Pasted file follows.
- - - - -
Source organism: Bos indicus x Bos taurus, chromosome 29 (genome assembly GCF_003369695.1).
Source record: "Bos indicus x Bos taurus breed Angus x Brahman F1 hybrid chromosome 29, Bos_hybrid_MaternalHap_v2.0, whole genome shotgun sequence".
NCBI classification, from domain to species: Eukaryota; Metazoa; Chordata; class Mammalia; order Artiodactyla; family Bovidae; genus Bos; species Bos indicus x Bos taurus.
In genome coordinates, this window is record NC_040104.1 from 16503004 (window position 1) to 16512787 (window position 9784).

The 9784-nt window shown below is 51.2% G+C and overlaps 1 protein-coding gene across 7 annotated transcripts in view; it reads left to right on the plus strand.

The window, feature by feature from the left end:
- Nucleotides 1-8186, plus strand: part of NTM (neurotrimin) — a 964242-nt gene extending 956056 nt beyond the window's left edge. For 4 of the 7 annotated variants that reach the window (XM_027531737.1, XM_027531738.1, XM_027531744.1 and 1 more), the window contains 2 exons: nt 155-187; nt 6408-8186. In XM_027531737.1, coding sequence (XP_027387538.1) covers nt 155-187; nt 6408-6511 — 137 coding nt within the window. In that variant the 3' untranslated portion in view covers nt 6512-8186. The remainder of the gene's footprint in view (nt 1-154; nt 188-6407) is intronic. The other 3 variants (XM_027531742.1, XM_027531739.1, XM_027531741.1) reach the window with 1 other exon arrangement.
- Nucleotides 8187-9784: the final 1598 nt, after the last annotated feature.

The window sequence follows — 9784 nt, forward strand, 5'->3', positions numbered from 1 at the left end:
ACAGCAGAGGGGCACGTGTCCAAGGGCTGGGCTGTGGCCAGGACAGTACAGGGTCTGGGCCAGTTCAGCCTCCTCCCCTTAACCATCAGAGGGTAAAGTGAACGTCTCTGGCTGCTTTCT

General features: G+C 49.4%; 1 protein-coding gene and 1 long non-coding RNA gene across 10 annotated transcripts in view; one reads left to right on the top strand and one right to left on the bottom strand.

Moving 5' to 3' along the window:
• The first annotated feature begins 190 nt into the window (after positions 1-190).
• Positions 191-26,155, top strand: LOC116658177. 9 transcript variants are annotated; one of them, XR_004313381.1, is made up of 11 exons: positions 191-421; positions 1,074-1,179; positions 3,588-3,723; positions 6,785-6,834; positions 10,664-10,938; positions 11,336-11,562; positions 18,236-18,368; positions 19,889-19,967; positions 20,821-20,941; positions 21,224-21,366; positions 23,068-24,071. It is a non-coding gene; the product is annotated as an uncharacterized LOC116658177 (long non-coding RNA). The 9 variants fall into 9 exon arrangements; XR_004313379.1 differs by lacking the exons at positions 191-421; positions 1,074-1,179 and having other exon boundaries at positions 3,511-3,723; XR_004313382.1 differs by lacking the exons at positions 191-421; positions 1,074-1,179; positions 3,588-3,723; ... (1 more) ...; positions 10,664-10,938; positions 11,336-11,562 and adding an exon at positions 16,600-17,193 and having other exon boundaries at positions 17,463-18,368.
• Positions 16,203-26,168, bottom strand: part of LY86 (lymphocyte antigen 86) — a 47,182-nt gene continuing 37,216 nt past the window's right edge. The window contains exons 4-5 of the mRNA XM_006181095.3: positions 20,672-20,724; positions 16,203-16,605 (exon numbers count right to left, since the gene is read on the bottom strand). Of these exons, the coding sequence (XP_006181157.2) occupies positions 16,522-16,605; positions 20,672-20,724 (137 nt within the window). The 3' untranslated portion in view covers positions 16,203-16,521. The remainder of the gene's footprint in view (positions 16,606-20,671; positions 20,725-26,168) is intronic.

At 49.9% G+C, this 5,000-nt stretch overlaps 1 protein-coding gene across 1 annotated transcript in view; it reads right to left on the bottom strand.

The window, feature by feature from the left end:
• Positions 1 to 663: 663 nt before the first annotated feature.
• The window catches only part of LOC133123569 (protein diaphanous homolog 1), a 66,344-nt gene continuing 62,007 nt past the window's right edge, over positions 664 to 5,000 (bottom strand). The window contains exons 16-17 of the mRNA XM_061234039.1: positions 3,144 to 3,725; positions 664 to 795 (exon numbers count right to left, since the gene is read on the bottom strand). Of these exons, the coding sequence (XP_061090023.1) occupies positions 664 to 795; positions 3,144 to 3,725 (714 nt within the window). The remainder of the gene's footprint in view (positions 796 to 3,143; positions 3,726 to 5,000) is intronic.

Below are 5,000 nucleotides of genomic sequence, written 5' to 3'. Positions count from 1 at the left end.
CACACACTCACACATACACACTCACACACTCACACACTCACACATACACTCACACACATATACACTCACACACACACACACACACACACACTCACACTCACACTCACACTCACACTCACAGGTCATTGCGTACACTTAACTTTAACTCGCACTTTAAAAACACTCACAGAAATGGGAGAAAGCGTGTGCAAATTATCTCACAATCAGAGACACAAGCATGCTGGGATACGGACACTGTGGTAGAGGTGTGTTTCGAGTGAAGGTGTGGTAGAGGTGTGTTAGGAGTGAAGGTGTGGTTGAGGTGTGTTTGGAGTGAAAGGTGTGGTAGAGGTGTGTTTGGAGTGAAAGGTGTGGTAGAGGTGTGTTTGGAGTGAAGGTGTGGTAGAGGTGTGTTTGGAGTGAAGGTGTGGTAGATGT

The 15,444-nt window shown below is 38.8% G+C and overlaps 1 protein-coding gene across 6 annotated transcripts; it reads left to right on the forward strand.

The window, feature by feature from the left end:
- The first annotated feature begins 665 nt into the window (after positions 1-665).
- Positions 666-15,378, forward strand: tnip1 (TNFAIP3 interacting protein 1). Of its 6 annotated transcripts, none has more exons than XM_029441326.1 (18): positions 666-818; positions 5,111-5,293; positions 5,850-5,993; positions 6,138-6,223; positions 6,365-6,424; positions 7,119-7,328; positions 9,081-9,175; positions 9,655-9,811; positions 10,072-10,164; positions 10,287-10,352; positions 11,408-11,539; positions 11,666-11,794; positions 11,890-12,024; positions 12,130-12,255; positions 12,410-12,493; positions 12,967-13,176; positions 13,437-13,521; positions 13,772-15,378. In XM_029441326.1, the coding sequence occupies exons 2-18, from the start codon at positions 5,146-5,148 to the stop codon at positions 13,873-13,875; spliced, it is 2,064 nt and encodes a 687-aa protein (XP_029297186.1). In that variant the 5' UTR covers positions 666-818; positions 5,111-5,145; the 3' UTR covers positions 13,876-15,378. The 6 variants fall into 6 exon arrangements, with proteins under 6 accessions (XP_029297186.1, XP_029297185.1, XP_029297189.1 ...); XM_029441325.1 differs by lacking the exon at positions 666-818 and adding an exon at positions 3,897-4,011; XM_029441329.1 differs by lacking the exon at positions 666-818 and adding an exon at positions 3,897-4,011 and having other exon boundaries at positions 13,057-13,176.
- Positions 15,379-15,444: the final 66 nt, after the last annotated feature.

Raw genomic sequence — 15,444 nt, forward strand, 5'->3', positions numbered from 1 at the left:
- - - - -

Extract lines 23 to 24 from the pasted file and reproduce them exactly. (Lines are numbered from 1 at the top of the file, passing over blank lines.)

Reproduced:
The window, feature by feature from the left end:
- The first annotated feature begins 665 nt into the window (after positions 1-665).